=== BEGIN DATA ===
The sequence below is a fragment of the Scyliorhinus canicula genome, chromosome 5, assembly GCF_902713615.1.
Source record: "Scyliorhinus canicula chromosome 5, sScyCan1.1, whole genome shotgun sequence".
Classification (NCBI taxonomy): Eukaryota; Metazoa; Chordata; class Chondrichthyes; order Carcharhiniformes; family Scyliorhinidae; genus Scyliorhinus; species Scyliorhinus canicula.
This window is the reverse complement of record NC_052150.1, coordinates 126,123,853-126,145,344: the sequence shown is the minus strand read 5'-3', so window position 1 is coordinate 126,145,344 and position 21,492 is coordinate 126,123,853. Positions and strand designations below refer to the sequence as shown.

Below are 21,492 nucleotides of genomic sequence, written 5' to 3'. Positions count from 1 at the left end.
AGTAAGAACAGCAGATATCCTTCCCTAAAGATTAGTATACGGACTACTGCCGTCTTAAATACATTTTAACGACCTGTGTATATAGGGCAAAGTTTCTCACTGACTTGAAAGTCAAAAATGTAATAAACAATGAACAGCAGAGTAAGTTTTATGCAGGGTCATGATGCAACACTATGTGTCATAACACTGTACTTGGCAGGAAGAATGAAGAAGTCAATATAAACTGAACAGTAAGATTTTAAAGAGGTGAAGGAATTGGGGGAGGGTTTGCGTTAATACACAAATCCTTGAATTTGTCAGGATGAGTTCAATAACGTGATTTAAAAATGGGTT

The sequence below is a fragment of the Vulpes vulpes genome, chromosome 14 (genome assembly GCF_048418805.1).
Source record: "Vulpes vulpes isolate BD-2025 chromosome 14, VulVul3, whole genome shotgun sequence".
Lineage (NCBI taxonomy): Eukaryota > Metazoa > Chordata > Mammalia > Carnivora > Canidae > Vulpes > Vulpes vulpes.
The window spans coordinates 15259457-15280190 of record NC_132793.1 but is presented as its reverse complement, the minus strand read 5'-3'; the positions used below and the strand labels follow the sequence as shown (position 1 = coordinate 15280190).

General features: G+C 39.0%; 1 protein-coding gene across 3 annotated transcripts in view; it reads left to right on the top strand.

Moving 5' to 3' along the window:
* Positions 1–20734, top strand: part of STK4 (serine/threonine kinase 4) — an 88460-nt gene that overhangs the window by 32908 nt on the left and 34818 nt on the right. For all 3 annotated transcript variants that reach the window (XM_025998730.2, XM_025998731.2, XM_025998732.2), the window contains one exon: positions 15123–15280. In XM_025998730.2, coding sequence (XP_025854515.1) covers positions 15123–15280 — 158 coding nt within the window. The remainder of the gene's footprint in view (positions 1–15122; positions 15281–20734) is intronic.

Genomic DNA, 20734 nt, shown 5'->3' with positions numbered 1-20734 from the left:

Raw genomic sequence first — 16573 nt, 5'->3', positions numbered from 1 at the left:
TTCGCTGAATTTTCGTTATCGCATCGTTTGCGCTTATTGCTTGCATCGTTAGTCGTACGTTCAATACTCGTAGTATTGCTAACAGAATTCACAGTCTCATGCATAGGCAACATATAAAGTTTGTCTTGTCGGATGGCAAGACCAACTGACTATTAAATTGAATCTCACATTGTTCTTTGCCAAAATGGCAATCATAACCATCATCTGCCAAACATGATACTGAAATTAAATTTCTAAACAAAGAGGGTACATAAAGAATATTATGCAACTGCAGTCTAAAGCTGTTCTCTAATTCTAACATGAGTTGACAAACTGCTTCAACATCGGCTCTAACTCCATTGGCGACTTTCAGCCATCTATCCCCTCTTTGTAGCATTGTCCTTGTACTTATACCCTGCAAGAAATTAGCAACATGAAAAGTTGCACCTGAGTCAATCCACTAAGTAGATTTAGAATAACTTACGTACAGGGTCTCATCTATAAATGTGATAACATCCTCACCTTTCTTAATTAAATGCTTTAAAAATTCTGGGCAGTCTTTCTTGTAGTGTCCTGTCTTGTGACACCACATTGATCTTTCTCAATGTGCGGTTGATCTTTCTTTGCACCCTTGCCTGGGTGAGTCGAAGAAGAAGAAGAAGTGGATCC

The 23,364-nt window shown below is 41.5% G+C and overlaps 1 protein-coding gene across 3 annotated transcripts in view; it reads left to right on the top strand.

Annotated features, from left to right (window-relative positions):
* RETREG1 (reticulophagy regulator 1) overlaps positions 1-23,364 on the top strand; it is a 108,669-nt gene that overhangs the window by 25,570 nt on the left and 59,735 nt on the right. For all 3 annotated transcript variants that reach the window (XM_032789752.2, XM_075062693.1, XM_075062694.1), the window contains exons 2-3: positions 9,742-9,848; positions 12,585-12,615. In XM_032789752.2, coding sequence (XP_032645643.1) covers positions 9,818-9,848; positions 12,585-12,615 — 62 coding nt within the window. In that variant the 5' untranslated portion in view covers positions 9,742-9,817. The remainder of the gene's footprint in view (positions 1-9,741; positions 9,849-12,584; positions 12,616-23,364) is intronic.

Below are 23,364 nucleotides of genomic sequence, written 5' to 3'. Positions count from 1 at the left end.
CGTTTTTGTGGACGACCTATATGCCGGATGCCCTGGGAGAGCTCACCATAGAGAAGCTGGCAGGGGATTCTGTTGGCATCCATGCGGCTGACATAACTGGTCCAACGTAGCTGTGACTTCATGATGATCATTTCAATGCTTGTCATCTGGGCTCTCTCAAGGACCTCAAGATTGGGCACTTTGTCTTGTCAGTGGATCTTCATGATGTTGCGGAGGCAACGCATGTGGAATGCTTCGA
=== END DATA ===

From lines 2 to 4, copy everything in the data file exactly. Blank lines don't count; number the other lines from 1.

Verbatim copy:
Source record: "Scyliorhinus canicula chromosome 5, sScyCan1.1, whole genome shotgun sequence".
Classification (NCBI taxonomy): Eukaryota; Metazoa; Chordata; class Chondrichthyes; order Carcharhiniformes; family Scyliorhinidae; genus Scyliorhinus; species Scyliorhinus canicula.
This window is the reverse complement of record NC_052150.1, coordinates 126,123,853-126,145,344: the sequence shown is the minus strand read 5'-3', so window position 1 is coordinate 126,145,344 and position 21,492 is coordinate 126,123,853. Positions and strand designations below refer to the sequence as shown.